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Ukraine leader says war at a "turning point" as U.S. and U.K. say Putin, deluded, is regrouping Russia's forces

Fighting rages near Kyiv as Russians regroup
Fighting rages near Kyiv as Russian forces regroup 02:38

Near Kherson, Ukraine — Russian forces were still shelling areas near Ukraine's capital Thursday, two days after Moscow said it would scale back its attack there to facilitate peace talks. Ukraine's president told his people Wednesday night that the fight to repel Russia's invasion had reached a "turning point," and he asked the U.S. for more weapons and other assistance to turn the tide.

In a late-night video address, President Volodymyr Zelenskyy cast doubt on Russia's stated decision to "drastically reduce" attacks around Kyiv and the northeast city of Chernihiv. He said Russian forces were building up in his country's eastern Donbas regions in preparation for a major offensive there. Russia has made it clear that it will shift the focus of its "special military operation" to Donbas.

U.S. officials believe units that Russia is pulling back from Kyiv will be refitted for use elsewhere in Ukraine, but given the damage sustained by Russian forces during the first month of Putin's war, making the equipment battle-ready again could take weeks.

U.S. intel on Putin and his military as Ukraine war rages on 06:32

A British intelligence chief said Thursday that Russian forces were suffering from shortages of both "weapons and morale," leading some to sabotage their own equipment and refuse to follow orders. He said the seemingly poorly trained and equipped troops had even accidentally shot down their own aircraft.

The assessment by Sir Jeremy Fleming, head of Britain's GCHQ intelligence agency, that Putin had "massively misjudged the situation" in Ukraine, came a day after U.S. officials said intelligence showed Putin had been misled by his own military commanders about the difficulties Russia was encountering.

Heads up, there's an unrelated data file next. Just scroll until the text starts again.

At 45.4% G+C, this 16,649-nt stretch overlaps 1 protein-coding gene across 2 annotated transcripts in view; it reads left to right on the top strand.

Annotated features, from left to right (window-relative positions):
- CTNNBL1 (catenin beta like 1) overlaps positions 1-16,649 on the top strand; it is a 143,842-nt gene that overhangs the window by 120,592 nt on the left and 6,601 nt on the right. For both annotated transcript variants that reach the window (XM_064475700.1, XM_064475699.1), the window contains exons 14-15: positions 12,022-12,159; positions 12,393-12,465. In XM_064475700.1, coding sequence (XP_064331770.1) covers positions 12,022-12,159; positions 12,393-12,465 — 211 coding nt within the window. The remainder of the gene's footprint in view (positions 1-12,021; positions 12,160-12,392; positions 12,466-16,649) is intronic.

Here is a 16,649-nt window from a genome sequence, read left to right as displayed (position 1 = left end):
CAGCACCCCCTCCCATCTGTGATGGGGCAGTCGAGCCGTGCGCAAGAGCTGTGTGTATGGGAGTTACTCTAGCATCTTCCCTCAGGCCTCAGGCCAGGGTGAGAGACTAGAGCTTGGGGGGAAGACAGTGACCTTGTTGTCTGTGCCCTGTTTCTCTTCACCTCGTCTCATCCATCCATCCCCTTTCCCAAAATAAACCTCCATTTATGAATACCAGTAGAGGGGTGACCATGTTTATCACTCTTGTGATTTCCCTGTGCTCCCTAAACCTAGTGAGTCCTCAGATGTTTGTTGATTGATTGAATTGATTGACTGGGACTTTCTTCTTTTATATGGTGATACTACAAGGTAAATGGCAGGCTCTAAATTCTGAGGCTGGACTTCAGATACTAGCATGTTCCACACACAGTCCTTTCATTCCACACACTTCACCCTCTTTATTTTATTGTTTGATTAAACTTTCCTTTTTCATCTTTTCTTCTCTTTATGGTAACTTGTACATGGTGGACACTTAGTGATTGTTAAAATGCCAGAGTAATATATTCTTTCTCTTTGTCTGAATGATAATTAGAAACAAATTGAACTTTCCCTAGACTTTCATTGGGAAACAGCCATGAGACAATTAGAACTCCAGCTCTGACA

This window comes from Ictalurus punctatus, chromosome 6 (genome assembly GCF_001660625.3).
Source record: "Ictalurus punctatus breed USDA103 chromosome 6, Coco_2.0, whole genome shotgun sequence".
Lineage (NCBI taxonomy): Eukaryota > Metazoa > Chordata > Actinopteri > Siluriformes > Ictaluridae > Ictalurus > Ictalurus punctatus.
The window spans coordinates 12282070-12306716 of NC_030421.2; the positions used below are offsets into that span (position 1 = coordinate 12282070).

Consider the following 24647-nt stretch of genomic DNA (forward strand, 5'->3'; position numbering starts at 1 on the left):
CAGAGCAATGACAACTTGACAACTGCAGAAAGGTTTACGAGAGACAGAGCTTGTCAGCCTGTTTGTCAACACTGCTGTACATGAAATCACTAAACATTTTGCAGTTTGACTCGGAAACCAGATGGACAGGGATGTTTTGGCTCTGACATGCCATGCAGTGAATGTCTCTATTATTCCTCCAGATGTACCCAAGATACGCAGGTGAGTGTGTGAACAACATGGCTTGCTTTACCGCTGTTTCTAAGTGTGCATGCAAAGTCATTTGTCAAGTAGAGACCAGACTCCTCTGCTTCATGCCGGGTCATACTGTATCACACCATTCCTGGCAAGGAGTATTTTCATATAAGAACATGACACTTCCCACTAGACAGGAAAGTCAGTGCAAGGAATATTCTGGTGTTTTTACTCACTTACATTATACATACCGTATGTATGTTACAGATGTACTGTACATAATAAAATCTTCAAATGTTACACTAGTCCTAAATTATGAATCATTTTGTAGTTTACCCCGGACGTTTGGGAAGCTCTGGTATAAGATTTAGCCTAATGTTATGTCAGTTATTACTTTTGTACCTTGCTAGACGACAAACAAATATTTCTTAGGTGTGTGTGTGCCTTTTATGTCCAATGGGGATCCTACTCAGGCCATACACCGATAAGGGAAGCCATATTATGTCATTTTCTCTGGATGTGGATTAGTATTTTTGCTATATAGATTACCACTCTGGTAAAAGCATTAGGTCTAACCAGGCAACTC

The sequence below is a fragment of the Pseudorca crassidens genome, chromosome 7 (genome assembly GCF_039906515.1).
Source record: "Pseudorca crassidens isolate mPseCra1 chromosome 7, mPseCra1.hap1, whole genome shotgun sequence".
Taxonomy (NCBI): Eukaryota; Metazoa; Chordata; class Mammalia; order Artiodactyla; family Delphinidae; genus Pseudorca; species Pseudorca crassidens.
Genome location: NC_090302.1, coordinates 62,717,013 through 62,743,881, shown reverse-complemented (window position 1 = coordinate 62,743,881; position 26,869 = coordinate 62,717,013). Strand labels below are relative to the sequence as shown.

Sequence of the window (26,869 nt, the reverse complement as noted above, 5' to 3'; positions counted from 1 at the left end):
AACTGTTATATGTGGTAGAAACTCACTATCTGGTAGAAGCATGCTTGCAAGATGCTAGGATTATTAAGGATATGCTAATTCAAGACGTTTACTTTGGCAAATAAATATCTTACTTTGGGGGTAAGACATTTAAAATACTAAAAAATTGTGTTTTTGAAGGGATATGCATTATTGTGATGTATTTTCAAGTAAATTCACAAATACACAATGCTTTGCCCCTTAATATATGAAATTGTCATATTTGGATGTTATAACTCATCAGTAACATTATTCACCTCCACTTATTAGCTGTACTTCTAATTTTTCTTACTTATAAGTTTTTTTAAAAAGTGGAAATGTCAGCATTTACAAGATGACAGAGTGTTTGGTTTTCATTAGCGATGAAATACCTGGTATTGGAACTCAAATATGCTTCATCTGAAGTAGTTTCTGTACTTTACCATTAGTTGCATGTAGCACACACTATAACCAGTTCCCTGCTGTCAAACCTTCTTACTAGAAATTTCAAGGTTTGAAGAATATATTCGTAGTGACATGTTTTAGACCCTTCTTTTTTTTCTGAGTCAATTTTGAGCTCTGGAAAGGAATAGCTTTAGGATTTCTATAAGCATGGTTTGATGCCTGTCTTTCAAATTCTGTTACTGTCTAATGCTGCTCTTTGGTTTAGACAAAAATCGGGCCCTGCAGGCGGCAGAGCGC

Ukrainian forces have held Vladimir Putin's ground forces to a stalemate. As CBS News senior foreign correspondent Holly Williams reported from near the Russian-occupied city of Kherson, next to a burned-out Russian military vehicle, there's evidence even in Ukraine's artillery-battered south of Putin's stalled invasion.

Williams and her team traveled Wednesday with a convoy of Ukrainian soldiers — volunteers from all walks of life — as they headed to reinforce the front line near Kherson.

Andriy Rogalski was a crane operator until he signed up earlier this month. He had just two weeks of basic training and told CBS News that he was frightened he could be killed, but that he and the others heading into battle had quashed their fears, because they know what they're fighting for.

"It's pure evil what they did," he said of Russia's relentless artillery and missile strikes. The attacks have hit hospitals, apartment buildings, schools and civilians just walking down the road. The U.S. says it's seen clear evidence that Putin's forces are committing war crimes.

The United Nations has said thousands of civilians may have been killed in the besieged port city of Mariupol alone. There was hope that more of the estimated 160,000 civilians trapped in that city would be evacuated on Thursday, with Russia agreeing to allow a humanitarian corridor and Ukraine sending about 40 buses in to take people out. But previous corridors have collapsed, with both sides blaming the other for violating ceasefires.

Russian attacks on Ukraine continue hours after peace talks 06:29

Russia is taking heavy losses in the face of a much tougher Ukrainian resistance than many expected. A NATO official estimated that between 7,0000 and 15,000 Russian troops have been killed in just over a month, but Moscow dismisses the tally as an attempt to demoralize Russian forces. Russian officials say the country has lost fewer than 1,400 troops in Ukraine.

Crane-operator-turned soldier Andriy Rogalski said he believed Putin's war was a tragedy for both Ukrainians and Russians, and that the Russian president was behaving more like a mafia boss than a world leader.

A Ukrainian service member stands near a body of a Russian soldier on the front line near Kyiv
A Ukrainian service member stands near the body of a Russian soldier on the front line near Kyiv, as Russia's invasion of Ukraine continues, March 30, 2022. GLEB GARANICH/REUTERS

Second Lieutenant Tatiana Chornovol has front-line experience of Russia's military capabilities. A former politician and a mother of two, Chonovol is now tasked with taking out Russian tanks.

"The Russians are fighting stupidly," she told CBS News. "They don't have a strategy or tactics, they're falling into the same traps, and their commanders are just pushing them to advance."

More than 4 million people have fled from Ukraine since Russia launched its invasion on February 24, according to the United Nations. U.N. human rights chief Michelle Bachelet says 1,189 civilian deaths have been confirmed, including 98 children, but her agency says the true toll is much higher.

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